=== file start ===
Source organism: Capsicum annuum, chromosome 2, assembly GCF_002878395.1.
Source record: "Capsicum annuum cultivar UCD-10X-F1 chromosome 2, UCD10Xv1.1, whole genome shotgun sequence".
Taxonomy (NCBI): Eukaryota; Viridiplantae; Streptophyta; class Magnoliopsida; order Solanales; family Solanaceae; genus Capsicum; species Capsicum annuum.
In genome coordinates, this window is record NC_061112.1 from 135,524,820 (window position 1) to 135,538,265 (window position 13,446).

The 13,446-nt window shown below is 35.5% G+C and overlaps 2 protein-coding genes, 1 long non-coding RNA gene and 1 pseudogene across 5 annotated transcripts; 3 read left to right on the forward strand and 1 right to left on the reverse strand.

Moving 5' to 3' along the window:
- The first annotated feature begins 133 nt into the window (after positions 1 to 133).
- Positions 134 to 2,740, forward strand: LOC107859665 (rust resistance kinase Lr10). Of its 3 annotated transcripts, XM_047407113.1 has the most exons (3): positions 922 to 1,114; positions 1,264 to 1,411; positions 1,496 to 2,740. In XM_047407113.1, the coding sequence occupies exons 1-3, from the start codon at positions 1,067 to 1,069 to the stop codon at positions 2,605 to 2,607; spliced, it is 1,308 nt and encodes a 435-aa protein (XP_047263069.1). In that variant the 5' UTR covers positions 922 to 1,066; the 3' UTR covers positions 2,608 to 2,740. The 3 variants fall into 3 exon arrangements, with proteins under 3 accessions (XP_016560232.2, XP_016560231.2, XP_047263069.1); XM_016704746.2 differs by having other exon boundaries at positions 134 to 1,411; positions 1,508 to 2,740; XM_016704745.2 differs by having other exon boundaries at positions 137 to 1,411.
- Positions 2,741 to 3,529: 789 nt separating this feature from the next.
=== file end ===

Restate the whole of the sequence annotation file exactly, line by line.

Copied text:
Source organism: Capsicum annuum, chromosome 2, assembly GCF_002878395.1.
Source record: "Capsicum annuum cultivar UCD-10X-F1 chromosome 2, UCD10Xv1.1, whole genome shotgun sequence".
Taxonomy (NCBI): Eukaryota; Viridiplantae; Streptophyta; class Magnoliopsida; order Solanales; family Solanaceae; genus Capsicum; species Capsicum annuum.
In genome coordinates, this window is record NC_061112.1 from 135,524,820 (window position 1) to 135,538,265 (window position 13,446).

The 13,446-nt window shown below is 35.5% G+C and overlaps 2 protein-coding genes, 1 long non-coding RNA gene and 1 pseudogene across 5 annotated transcripts; 3 read left to right on the forward strand and 1 right to left on the reverse strand.

Moving 5' to 3' along the window:
- The first annotated feature begins 133 nt into the window (after positions 1 to 133).
- Positions 134 to 2,740, forward strand: LOC107859665 (rust resistance kinase Lr10). Of its 3 annotated transcripts, XM_047407113.1 has the most exons (3): positions 922 to 1,114; positions 1,264 to 1,411; positions 1,496 to 2,740. In XM_047407113.1, the coding sequence occupies exons 1-3, from the start codon at positions 1,067 to 1,069 to the stop codon at positions 2,605 to 2,607; spliced, it is 1,308 nt and encodes a 435-aa protein (XP_047263069.1). In that variant the 5' UTR covers positions 922 to 1,066; the 3' UTR covers positions 2,608 to 2,740. The 3 variants fall into 3 exon arrangements, with proteins under 3 accessions (XP_016560232.2, XP_016560231.2, XP_047263069.1); XM_016704746.2 differs by having other exon boundaries at positions 134 to 1,411; positions 1,508 to 2,740; XM_016704745.2 differs by having other exon boundaries at positions 137 to 1,411.
- Positions 2,741 to 3,529: 789 nt separating this feature from the next.